I don’t know if the adage “good things come to those who wait” really applies, but good things do happen when you get a chance for a redemptive trip to Belize to get a second shot at landing a permit. I have been very fortunate over the last couple of years to stay in touch with Craig Hayes (who runs Turneffe Flats, an amazing destination off the coast of Belize City) and the Turneffe Atoll Trust (a really special conservation organization). I was lucky enough to find a time that Craig could make work during their off season down at Turneffe, and I headed down with Cole to try again for permit and bonefish, knowing that if nothing else, I was guaranteed plenty of time on the water, Belikan Beer and 5 Barrel Rum.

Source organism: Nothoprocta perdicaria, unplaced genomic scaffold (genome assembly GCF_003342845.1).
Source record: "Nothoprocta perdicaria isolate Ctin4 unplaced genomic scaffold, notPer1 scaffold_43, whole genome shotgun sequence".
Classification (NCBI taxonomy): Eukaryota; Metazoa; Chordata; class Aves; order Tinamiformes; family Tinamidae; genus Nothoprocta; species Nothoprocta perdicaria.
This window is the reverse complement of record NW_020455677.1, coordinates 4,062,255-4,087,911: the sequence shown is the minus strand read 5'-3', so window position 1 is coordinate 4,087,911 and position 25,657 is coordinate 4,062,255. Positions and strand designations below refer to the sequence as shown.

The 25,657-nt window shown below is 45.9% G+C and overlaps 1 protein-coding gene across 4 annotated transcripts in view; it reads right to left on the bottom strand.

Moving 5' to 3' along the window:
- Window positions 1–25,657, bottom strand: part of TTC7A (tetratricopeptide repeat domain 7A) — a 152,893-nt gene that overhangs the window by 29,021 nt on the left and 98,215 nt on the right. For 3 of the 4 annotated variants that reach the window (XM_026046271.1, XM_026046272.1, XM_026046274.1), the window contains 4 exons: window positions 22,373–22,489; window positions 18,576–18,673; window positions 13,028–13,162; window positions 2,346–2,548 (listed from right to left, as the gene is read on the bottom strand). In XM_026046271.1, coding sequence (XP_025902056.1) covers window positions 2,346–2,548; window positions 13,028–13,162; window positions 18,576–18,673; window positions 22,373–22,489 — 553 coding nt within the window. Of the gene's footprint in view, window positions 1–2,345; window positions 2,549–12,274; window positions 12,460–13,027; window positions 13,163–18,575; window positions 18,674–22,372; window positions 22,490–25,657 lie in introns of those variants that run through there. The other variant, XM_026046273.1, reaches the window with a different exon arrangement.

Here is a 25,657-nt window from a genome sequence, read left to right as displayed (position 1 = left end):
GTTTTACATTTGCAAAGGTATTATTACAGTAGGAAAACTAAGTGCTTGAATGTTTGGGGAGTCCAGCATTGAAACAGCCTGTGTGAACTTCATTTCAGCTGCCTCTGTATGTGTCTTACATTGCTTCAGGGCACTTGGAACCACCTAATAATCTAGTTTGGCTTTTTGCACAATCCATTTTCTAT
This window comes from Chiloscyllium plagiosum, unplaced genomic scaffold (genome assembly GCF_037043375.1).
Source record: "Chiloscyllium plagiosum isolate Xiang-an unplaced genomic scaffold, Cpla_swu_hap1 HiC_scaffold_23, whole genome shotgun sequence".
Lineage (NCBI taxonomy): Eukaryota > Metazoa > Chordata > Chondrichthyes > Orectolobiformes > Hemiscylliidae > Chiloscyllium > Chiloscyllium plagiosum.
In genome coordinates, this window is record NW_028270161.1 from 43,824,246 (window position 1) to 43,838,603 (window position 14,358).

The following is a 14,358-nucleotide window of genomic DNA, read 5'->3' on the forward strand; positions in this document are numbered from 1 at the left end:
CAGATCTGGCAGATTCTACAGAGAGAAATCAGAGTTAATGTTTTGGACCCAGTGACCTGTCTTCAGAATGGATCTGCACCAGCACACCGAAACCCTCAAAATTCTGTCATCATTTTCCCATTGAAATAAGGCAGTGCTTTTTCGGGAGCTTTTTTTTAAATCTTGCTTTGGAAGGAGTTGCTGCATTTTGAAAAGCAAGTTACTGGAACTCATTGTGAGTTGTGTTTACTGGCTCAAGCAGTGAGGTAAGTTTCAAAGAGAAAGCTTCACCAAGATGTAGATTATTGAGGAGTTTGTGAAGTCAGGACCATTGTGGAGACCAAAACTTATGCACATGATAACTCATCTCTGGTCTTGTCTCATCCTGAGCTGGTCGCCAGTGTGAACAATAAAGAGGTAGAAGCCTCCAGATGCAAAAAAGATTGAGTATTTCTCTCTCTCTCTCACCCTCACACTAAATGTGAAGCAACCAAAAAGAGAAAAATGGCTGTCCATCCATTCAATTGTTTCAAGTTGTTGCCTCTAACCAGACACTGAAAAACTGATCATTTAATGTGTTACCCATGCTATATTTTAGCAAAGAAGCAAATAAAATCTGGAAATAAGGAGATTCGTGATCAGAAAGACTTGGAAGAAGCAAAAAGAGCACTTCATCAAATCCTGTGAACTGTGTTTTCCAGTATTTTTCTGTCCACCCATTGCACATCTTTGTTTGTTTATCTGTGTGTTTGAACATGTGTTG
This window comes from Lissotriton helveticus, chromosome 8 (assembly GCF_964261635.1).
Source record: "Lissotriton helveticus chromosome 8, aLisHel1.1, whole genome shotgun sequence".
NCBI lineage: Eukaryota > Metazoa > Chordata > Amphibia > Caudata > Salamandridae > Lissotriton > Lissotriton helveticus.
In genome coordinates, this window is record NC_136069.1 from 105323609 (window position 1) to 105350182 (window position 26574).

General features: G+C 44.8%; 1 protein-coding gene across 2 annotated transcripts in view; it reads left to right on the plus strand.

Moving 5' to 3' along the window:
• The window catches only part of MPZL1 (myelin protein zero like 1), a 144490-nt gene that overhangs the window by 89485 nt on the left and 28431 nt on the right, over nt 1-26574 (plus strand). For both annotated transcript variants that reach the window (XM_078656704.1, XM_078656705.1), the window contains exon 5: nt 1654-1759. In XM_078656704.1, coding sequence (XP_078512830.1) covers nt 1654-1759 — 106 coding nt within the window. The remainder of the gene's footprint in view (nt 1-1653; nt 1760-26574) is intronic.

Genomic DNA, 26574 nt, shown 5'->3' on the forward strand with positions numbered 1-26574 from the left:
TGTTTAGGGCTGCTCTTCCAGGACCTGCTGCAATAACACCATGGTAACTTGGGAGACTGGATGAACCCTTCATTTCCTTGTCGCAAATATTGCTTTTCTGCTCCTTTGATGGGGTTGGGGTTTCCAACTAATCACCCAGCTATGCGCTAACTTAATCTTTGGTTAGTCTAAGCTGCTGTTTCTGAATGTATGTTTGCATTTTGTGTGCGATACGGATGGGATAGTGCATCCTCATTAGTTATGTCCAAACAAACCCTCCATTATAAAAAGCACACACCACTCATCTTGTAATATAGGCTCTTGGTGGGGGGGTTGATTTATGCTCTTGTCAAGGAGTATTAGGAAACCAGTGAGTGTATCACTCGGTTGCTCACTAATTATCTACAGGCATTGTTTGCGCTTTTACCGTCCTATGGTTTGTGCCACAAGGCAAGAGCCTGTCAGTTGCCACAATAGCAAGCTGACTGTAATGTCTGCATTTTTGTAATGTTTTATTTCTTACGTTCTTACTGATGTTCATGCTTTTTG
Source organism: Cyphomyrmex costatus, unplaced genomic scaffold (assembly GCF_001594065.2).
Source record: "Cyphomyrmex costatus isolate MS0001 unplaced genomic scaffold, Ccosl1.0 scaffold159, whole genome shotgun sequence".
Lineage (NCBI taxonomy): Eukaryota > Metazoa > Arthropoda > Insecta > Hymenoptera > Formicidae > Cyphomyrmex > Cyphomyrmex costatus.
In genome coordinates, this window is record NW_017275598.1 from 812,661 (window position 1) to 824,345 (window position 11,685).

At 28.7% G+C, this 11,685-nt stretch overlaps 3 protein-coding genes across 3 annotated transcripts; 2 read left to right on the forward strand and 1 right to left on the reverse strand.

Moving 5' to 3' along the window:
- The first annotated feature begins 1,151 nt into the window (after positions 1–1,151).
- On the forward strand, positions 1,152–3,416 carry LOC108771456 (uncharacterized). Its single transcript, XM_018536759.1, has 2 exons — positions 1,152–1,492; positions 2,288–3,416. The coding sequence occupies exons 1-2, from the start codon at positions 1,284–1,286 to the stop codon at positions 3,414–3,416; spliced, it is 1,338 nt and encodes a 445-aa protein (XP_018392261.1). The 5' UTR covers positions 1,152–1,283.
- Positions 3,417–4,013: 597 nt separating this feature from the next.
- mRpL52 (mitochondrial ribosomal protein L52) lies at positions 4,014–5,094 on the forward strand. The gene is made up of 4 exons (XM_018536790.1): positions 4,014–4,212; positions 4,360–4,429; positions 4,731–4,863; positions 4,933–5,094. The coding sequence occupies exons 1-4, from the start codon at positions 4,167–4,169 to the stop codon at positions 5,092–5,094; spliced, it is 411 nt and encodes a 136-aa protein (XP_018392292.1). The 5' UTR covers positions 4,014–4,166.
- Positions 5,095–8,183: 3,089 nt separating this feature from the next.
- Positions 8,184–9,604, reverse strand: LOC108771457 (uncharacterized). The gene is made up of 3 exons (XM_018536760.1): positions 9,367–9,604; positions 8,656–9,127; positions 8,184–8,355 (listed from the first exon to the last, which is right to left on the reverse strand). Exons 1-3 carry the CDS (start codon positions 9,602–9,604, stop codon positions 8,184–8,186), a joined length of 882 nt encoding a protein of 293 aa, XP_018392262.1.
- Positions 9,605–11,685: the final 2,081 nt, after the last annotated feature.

We landed in Belize City with what looked like temperate weather, but conditions quickly turned as we got on the boat and headed out to the atoll. In what now can only be called a tradition, Cole and I waited too long to properly gear up for the rain and high waves and thus spent the ride laughing in the face of the oncoming salt and fresh water. We arrived at Turneffe soaked through and excited to be there.